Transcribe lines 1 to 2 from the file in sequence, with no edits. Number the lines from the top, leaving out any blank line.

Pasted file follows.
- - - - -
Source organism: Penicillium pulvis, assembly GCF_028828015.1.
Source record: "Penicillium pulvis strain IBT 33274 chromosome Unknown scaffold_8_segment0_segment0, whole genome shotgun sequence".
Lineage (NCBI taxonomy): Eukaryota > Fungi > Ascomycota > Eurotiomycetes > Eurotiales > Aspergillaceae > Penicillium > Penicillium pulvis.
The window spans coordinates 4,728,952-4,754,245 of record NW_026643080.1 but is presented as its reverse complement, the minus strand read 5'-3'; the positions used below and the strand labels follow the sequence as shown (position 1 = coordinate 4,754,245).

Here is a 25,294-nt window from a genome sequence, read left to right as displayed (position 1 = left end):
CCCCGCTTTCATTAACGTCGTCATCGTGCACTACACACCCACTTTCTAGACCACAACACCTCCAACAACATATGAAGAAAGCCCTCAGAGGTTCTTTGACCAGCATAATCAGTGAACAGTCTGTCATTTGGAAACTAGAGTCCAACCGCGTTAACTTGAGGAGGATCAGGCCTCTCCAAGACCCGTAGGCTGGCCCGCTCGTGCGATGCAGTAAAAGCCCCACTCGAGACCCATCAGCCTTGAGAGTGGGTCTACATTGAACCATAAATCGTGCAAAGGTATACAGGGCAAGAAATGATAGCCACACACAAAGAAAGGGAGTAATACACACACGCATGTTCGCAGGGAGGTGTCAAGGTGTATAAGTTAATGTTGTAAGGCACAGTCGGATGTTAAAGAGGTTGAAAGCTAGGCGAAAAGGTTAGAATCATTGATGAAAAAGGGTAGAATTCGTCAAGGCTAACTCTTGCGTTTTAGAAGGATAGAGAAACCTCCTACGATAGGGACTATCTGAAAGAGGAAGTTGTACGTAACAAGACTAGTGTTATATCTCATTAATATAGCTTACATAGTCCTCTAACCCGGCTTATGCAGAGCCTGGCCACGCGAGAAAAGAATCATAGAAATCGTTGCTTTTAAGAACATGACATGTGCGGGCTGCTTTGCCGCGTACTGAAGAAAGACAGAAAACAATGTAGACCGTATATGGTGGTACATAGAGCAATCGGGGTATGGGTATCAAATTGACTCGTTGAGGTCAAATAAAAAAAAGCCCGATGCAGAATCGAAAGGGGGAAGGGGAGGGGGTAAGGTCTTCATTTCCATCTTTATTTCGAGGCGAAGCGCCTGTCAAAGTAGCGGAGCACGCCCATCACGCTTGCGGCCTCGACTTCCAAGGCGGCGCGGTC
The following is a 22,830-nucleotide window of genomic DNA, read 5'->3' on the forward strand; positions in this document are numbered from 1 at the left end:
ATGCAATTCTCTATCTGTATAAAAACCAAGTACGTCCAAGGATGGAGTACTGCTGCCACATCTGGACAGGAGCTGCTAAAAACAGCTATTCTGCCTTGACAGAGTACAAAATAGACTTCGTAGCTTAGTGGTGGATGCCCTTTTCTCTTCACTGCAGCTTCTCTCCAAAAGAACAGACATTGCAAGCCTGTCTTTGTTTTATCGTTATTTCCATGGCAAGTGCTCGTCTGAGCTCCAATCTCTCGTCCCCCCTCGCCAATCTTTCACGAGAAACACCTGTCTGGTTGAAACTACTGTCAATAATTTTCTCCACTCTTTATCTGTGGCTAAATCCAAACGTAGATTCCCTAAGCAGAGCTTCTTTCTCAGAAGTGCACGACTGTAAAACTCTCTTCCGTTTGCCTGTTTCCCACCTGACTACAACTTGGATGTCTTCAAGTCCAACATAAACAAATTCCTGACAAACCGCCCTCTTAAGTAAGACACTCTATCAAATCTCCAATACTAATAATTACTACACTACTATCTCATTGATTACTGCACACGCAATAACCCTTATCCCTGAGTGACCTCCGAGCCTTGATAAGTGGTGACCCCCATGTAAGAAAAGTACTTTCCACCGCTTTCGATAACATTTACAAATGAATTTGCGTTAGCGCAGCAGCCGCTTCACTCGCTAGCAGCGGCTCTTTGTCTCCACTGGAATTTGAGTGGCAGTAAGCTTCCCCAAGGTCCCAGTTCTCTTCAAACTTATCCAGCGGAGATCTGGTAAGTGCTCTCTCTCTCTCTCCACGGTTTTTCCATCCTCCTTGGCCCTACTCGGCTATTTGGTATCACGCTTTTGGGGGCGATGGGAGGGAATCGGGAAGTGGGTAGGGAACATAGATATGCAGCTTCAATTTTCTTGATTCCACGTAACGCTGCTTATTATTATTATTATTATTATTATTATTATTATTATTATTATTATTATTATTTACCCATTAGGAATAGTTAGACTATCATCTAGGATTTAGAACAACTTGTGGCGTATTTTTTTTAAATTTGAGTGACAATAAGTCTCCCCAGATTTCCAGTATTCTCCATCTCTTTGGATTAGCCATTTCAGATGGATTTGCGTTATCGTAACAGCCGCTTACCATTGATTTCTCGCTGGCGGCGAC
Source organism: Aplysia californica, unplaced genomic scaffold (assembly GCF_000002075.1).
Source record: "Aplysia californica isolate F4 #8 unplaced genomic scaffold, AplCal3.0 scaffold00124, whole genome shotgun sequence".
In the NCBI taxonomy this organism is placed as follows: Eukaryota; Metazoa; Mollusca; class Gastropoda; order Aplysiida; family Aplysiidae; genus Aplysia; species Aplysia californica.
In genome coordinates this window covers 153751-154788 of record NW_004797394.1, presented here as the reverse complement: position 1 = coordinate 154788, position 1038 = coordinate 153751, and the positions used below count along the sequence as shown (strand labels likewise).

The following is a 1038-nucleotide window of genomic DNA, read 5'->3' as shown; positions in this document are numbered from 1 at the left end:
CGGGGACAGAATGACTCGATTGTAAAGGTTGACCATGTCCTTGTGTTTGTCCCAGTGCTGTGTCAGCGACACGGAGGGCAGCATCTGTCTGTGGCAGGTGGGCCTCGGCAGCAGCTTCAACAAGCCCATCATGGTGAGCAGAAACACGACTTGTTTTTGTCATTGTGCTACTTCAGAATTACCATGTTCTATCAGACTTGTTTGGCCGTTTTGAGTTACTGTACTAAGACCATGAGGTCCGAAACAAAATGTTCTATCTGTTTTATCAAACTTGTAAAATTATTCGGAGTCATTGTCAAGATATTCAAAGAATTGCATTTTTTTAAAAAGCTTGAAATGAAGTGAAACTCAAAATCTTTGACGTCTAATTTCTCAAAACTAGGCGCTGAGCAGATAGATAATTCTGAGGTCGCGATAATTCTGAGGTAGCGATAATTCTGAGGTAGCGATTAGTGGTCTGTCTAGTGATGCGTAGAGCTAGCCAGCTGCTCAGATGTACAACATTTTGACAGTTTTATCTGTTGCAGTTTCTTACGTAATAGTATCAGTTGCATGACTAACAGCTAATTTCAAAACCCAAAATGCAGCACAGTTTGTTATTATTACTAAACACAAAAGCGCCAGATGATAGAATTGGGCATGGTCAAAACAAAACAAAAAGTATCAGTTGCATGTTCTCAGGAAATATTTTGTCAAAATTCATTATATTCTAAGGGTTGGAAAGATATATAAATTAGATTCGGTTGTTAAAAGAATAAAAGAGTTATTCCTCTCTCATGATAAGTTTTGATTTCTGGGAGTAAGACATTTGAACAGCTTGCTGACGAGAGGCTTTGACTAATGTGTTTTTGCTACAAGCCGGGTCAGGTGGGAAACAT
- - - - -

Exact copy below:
Source organism: Penicillium pulvis, assembly GCF_028828015.1.
Source record: "Penicillium pulvis strain IBT 33274 chromosome Unknown scaffold_8_segment0_segment0, whole genome shotgun sequence".